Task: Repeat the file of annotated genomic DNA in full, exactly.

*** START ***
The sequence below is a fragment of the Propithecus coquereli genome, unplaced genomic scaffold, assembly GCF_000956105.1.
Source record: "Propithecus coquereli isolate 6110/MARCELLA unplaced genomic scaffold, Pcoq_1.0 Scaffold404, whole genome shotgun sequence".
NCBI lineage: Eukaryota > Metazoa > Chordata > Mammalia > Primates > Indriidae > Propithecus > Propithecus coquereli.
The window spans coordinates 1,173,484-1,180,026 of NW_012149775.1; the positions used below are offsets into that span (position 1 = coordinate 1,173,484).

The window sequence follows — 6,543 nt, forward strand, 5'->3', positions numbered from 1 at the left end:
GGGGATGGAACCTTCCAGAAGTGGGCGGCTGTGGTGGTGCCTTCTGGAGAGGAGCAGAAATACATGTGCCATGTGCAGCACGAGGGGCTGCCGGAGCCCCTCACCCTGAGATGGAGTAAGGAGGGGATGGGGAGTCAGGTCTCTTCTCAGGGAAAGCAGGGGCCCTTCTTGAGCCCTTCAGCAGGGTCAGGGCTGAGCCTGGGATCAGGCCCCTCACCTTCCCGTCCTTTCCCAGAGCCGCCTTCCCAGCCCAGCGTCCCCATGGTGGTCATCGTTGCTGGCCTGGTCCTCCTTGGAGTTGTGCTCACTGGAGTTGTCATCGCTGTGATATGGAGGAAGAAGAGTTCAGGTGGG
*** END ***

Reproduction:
The sequence below is a fragment of the Propithecus coquereli genome, unplaced genomic scaffold, assembly GCF_000956105.1.
Source record: "Propithecus coquereli isolate 6110/MARCELLA unplaced genomic scaffold, Pcoq_1.0 Scaffold404, whole genome shotgun sequence".
NCBI lineage: Eukaryota > Metazoa > Chordata > Mammalia > Primates > Indriidae > Propithecus > Propithecus coquereli.
The window spans coordinates 1,173,484-1,180,026 of NW_012149775.1; the positions used below are offsets into that span (position 1 = coordinate 1,173,484).

The window sequence follows — 6,543 nt, forward strand, 5'->3', positions numbered from 1 at the left end:
GGGGATGGAACCTTCCAGAAGTGGGCGGCTGTGGTGGTGCCTTCTGGAGAGGAGCAGAAATACATGTGCCATGTGCAGCACGAGGGGCTGCCGGAGCCCCTCACCCTGAGATGGAGTAAGGAGGGGATGGGGAGTCAGGTCTCTTCTCAGGGAAAGCAGGGGCCCTTCTTGAGCCCTTCAGCAGGGTCAGGGCTGAGCCTGGGATCAGGCCCCTCACCTTCCCGTCCTTTCCCAGAGCCGCCTTCCCAGCCCAGCGTCCCCATGGTGGTCATCGTTGCTGGCCTGGTCCTCCTTGGAGTTGTGCTCACTGGAGTTGTCATCGCTGTGATATGGAGGAAGAAGAGTTCAGGTGGG